My greatest influences:
Ever since I was a little person in a white leotard and pink socks, dancing has always spoken to my soul. The rigorous discipline still finds me pulling in my stomach muscles and standing up straight before a meeting, using my face to sell a song whilst singing, being aware of the muscles in my body and what they're doing, even when sitting.
I see in shapes and colours when thinking, a product of learning to choreograph. My work ethic and my ability to work in a team were also honed in a dance studio. I probably also learnt how to manage many egos too.
I also loved the costumes and sets in dancing, and a large chunk of my A level art was about dancers.
I've not longer got the figure or the flexiblity of a dancer. And I'm sad about that.
I still cheer mysef up by dancing around the house when I'm alone.
When I tumbled into the world of chaplaincy at the end of my first year, I didn't realise it would bring me life long friends, a husband, a renewed and strengthend faith, a passion for hospitality, chances to debate into the night, and an experience of living community.
I can't express how grateful I am to all the people who built that community and gave their time.
I would have never read Oscar Romero. I wouldn't know who Dietrich Bonhoeffer was. I wouldn't know what it was like to be accepted just as I am. Thank you.
3. My parents
I've written before on what I learnt from my dad
Growing up in a house full of girls, I'm always surprised how many ofFrom Dad I get my public speaking skills, my gift of the gab, my love
Dad's hobbies he managed to share. I read the label on every exhibit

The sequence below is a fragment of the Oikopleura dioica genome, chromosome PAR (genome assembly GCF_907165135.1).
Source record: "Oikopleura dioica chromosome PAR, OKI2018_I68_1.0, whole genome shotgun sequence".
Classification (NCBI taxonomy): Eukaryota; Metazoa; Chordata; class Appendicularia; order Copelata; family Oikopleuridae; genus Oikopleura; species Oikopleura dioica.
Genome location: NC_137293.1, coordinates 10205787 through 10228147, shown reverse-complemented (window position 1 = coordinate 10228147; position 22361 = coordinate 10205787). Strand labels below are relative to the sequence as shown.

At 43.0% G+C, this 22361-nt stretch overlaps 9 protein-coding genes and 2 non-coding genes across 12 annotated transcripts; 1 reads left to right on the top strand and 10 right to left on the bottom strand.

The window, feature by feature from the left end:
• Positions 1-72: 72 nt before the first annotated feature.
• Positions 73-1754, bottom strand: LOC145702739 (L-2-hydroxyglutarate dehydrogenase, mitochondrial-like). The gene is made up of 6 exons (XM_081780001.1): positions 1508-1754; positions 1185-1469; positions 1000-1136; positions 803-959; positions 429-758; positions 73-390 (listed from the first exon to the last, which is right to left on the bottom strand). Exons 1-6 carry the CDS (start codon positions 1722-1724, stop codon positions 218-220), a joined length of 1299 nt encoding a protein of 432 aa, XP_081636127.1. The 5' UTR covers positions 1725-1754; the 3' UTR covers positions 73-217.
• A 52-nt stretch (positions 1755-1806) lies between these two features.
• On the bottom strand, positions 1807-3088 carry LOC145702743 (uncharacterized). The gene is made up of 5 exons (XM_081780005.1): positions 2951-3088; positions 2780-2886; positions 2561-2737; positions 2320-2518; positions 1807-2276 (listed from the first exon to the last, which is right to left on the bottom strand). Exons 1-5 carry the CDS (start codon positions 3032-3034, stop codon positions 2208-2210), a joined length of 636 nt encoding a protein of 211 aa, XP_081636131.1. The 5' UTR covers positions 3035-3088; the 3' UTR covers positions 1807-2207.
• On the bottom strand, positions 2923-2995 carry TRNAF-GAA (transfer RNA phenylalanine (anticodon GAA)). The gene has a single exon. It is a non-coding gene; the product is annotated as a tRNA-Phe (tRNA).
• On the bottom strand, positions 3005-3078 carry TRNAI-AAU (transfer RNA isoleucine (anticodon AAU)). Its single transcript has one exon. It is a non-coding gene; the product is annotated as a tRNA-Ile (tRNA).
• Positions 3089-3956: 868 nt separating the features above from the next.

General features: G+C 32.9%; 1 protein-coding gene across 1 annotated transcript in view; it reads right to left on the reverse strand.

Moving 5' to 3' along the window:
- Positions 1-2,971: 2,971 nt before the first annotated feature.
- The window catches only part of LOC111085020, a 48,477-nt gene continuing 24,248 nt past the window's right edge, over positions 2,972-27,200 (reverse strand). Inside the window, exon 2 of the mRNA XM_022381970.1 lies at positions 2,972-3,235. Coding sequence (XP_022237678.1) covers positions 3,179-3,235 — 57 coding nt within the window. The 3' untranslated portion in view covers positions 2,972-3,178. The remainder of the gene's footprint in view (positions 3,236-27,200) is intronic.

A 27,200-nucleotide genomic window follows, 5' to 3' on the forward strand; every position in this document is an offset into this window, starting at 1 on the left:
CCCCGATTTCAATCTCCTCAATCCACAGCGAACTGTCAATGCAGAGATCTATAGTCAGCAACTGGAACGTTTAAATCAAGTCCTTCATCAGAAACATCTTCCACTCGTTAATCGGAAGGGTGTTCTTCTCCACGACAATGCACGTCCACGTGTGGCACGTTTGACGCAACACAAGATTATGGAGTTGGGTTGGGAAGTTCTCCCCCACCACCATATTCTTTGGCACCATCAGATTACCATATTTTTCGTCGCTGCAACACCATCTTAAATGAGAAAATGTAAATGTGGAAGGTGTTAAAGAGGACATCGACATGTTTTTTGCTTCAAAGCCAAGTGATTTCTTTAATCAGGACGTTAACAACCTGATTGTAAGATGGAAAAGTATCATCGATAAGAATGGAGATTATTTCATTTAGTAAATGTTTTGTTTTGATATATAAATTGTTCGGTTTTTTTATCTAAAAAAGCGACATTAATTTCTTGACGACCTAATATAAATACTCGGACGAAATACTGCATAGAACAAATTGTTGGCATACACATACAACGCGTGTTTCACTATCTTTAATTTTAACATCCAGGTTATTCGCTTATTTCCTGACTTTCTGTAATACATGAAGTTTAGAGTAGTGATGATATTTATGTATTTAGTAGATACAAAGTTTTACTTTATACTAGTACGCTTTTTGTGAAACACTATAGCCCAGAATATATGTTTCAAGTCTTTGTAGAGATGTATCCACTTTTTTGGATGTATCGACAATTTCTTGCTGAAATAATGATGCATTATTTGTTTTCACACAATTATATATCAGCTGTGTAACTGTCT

in a museum just like him. I spent three hours in the London Transport
Museum, which would have done him proud. I share his love of choral
music, and family history. We would watch Formula 1 with him, and go
to transport festivals, and war museums.
of the craic. I was used as pro in many talk during family services,
and it's a sheer delight to watch my Dad now taking the tentative
steps towards a vocation in the church, turning these skills over to
God in a new way. I also got from Dad the idea of what a husband should be. Watching a
man who has to work hideously long hours remembering to buy the yellow
rose for my Mum every Christmas, tucking handwritten notes into packed
lunches and praising my Mum for her creativity her talent, catching
them smooching in the kitchen and cuddling up to watch a film.
and from my mum? How to sew, knit, paint, glass paint, pergamano, sculpt, bake, lacemake, garden, write, read, the list is endless. Mum thinks outside the box. She uses her creativity to solve any problem.
Need a remote controlled goat with removal legs for a school production of Joseph? No problem. A full on Joseph coat with the colours in the fabric in the order of the song so you can point to it as you sing? No problem. Alter your ballgown the day before the ball No problem. Look after your kids because you're having an emergency? No problem. Again the list is endless.
Mum's good at radical hospitality, and putting people together. She'll talk to anyone and put them at their ease. Thanks for teaching me about all these things.
I couldn't pick just one book, but reading and books play a huge part in my life. I have visited other places, countries and worlds through books. Their knowledge just seems to sink in through my pores. I can swallow a book in a few hours if it's good, and the ability to do this has provided me with ideas that have challenged, scared, pleased, and made me.
I remember reading Emily Dickinson as a teenager and memorising her poems because they sang to my soul. Rereading Gaarder and Pratchett and Austen again and again. I would love to pass on this love of reading to any future children. The Yarn Harlot was talking about how her family was choosing their favourite childhood books to give to a much anticipated new arrival in her extended family. This is such a lovely idea, and I'm going to be stocking up on copies of Mr Magnolia Has Only One Boot, The Very Hungry Caterpillar and Tinker and Tanker.
5. The Internet
I love this big and sprawling connected thing. As a teenager I taught myself HTML as I just wanted to see how it worked, and now it lets me keep in touch with friends and family around the world. I can read tutorials and instructions on just about anything. I can peer through the digital net curtains and read the blogs of others. I wouldn't be without it.